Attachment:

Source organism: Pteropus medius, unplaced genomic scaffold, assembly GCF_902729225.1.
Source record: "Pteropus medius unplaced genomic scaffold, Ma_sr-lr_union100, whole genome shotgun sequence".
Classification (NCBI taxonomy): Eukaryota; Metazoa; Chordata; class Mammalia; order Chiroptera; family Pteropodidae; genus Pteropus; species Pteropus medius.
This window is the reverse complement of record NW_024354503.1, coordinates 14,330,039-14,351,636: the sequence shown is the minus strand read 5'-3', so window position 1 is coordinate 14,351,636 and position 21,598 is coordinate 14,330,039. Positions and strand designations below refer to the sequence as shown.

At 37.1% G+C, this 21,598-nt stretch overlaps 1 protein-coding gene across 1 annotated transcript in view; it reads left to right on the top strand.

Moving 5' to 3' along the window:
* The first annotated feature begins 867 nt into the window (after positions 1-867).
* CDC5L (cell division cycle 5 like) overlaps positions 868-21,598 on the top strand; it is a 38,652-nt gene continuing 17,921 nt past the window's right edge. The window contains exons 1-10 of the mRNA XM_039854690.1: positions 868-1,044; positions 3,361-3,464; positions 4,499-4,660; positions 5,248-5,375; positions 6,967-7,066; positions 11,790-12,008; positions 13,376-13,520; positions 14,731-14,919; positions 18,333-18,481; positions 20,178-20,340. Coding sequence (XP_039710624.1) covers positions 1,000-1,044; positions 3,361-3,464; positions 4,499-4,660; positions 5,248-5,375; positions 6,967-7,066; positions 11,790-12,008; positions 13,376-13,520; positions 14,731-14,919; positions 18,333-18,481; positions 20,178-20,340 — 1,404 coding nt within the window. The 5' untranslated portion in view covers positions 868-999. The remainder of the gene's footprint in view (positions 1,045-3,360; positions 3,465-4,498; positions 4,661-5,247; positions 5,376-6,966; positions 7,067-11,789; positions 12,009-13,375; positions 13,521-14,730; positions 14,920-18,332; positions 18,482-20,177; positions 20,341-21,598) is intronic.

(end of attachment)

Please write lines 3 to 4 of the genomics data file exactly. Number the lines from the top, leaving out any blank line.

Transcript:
Classification (NCBI taxonomy): Eukaryota; Metazoa; Chordata; class Mammalia; order Chiroptera; family Pteropodidae; genus Pteropus; species Pteropus medius.
This window is the reverse complement of record NW_024354503.1, coordinates 14,330,039-14,351,636: the sequence shown is the minus strand read 5'-3', so window position 1 is coordinate 14,351,636 and position 21,598 is coordinate 14,330,039. Positions and strand designations below refer to the sequence as shown.